If you are designing a single shot electromagnetic launcher, the coils will not need water cooling because it will all be over before they have time to be cooled. Their immediate thermal capacity will be very important. Internal water cooling could be dangerous as it may be flash heated faster than circulated. There is certainly a disadvantage in non-circular conductor profiles when it comes to launch flexing failure, or from the internal pressure of flash heated cooling water. External air or water cooling might be better as it cools the outer surface where the currents flow. The dielectric constant of external water may need to be turned to advantage.

    The kinetic energy transferred to a projectile must get into all the mass of the projectile and payload without melting it. A high speed bullet melts or vaporises along with the target on impact, it then penetrates as a kinetic thermal lance. Getting energy into a bullet throws up the same problems as getting energy out of a bullet, without melting it. You will need a superconducting sheath on the surface of the bullet, and a very long launcher. I would expect something many kilometres long. Any special sheath material will not be recyclable as it will be ablated on contact with the atmosphere.
  16. Apr 13, 2016 #15
    Thank you both for your replies.
    I think this thread has been answered but feel free to message me.
    To answer your other comments in order:


    I am thinking of Linear Induction Coilguns not Railguns. Yes for orbit insertion.

    The payload would start as ice and have the volume/pressure to allow it to melt. How fast it will heat up and how much pressure it will be under to expand into steam is indeed an issue to be addressed.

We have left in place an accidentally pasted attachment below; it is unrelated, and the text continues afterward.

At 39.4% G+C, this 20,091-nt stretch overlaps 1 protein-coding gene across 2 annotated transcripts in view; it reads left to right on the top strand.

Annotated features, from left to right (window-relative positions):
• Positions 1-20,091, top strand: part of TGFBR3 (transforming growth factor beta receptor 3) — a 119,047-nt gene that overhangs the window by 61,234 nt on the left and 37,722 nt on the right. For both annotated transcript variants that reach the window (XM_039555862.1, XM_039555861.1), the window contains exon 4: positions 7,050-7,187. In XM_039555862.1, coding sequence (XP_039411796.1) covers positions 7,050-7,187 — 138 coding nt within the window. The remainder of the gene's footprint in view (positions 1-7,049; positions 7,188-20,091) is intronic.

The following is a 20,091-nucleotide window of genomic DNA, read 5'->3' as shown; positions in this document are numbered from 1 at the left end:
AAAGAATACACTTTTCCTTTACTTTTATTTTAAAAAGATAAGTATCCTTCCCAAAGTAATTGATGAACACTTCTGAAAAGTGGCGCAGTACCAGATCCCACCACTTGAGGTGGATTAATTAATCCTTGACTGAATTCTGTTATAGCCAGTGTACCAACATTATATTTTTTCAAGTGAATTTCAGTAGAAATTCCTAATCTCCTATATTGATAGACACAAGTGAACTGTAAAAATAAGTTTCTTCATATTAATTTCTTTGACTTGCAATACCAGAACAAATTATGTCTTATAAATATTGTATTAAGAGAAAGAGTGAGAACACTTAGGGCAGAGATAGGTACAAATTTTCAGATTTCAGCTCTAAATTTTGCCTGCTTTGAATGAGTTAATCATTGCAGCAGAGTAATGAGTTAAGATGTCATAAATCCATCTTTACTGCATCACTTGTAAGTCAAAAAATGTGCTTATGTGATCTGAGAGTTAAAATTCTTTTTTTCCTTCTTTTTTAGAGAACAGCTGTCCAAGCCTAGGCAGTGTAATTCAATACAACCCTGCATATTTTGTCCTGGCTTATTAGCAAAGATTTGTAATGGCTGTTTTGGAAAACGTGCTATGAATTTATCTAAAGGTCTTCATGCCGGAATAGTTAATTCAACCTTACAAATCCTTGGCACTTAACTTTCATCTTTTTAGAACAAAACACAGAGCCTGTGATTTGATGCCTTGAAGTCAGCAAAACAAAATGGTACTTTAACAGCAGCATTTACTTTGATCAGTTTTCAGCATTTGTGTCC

Yes I have looked into the HARP gun and its proposed successor the QuickLaunch system.

    US Navy guns fire at "only" 2.5km/s as far as I know. I believe they simply accept some ablation from atmospheric heating.

    A ceramic projectile with an embedded coil is a good idea and I am considering this as an option if the heating is too great of an issue. I was thinking of using superconducting wire cooled immediately before firing, it is surprisingly cheap.

    I agree there are lots of ideas around. My focus is on creating a commercially attractive business plan based purely on simple and proven technology.


    Again I agree internal pressure is something that needs to be addressed.

    The idea is to fire salvos of projectiles having the coils powered the whole time, so cooling will be required. An alternative to water is possible or a system of having the coolant external.

    Round conductors certainly seem like the way to go for their physical strength (with the bonus of low cost and simplicity).

    Another idea I have is to encase the coils in a thermally conductive concrete to help with physical stress on the coils. Plus lengthening the barrel will mean less current per coil and so less stress.

    As mentioned above superconductors are an option. I have read that in an Linear Induction Motor a shorted coil would actually be more effective than a solid projectile. So SC wire embedded in a ceramic projectile may be better (and cheaper since it is already commercially available) than a sheath.

    Yes I am envisioning a minimum of 1km. Many times longer than that is not unreasonable if it solves significant problems.
  17. Apr 13, 2016 #16


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    An induction motor operates at roughly 95% of synchronous speed. Since the rotor rotates with the field, the rotor relative frequency of the currents induced in the rotor are much lower than the supply frequency, they are usually only a couple of Hz. That lower frequency results in slower changes and so currents have time to flow deeper in the rotor. The effective skin depth is therefore greater in the rotor than in the field windings.

    100% of synchronous speed is not possible because then the torque is zero, and the frequency of current in the rotor is zero. Zero frequency precludes the virtual transformer action where the rotor can be seen as a secondary.

    Where a linear induction motor is used to accelerate a projectile, there will be an optimum phase velocity that will need to increase along the track as the projectile accelerates. The pitch of the coils cannot be changed much because it is related to the length of the projectile, so the frequency of excitation will need to increase. I think it would be optimum when the same frequency eddy currents were induced in the projectile throughout the launch acceleration process. That will at all times come close to fully utilising the projectile conductor material.